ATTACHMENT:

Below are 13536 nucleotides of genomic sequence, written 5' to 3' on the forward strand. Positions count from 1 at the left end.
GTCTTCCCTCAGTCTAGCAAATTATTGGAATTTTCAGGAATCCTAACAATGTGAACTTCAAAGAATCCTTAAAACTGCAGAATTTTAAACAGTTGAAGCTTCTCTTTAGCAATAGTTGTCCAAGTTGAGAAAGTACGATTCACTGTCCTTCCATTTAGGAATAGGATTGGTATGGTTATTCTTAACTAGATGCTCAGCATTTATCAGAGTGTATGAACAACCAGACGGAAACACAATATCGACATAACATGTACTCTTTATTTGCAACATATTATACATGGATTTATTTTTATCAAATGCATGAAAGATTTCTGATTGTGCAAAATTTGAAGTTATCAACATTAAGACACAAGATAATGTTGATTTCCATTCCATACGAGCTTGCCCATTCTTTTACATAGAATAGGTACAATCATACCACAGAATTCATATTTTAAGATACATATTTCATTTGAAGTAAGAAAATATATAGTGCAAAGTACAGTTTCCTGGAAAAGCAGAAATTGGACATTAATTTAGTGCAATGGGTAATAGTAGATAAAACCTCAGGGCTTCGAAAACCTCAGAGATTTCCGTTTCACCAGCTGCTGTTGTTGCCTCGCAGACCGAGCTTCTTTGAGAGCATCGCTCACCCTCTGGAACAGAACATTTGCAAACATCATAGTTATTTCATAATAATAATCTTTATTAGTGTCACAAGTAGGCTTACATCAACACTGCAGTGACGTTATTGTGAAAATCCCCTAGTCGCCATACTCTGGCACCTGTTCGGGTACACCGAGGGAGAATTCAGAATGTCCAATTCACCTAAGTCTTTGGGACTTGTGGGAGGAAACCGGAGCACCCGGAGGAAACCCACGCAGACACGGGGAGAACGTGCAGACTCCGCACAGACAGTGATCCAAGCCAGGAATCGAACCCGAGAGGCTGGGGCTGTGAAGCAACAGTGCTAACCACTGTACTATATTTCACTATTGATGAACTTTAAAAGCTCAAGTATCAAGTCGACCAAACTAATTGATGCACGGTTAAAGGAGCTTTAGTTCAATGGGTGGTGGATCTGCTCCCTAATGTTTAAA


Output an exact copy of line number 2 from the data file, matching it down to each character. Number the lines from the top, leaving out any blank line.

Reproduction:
GTCTTCCCTCAGTCTAGCAAATTATTGGAATTTTCAGGAATCCTAACAATGTGAACTTCAAAGAATCCTTAAAACTGCAGAATTTTAAACAGTTGAAGCTTCTCTTTAGCAATAGTTGTCCAAGTTGAGAAAGTACGATTCACTGTCCTTCCATTTAGGAATAGGATTGGTATGGTTATTCTTAACTAGATGCTCAGCATTTATCAGAGTGTATGAACAACCAGACGGAAACACAATATCGACATAACATGTACTCTTTATTTGCAACATATTATACATGGATTTATTTTTATCAAATGCATGAAAGATTTCTGATTGTGCAAAATTTGAAGTTATCAACATTAAGACACAAGATAATGTTGATTTCCATTCCATACGAGCTTGCCCATTCTTTTACATAGAATAGGTACAATCATACCACAGAATTCATATTTTAAGATACATATTTCATTTGAAGTAAGAAAATATATAGTGCAAAGTACAGTTTCCTGGAAAAGCAGAAATTGGACATTAATTTAGTGCAATGGGTAATAGTAGATAAAACCTCAGGGCTTCGAAAACCTCAGAGATTTCCGTTTCACCAGCTGCTGTTGTTGCCTCGCAGACCGAGCTTCTTTGAGAGCATCGCTCACCCTCTGGAACAGAACATTTGCAAACATCATAGTTATTTCATAATAATAATCTTTATTAGTGTCACAAGTAGGCTTACATCAACACTGCAGTGACGTTATTGTGAAAATCCCCTAGTCGCCATACTCTGGCACCTGTTCGGGTACACCGAGGGAGAATTCAGAATGTCCAATTCACCTAAGTCTTTGGGACTTGTGGGAGGAAACCGGAGCACCCGGAGGAAACCCACGCAGACACGGGGAGAACGTGCAGACTCCGCACAGACAGTGATCCAAGCCAGGAATCGAACCCGAGAGGCTGGGGCTGTGAAGCAACAGTGCTAACCACTGTACTATATTTCACTATTGATGAACTTTAAAAGCTCAAGTATCAAGTCGACCAAACTAATTGATGCACGGTTAAAGGAGCTTTAGTTCAATGGGTGGTGGATCTGCTCCCTAATGTTTAAA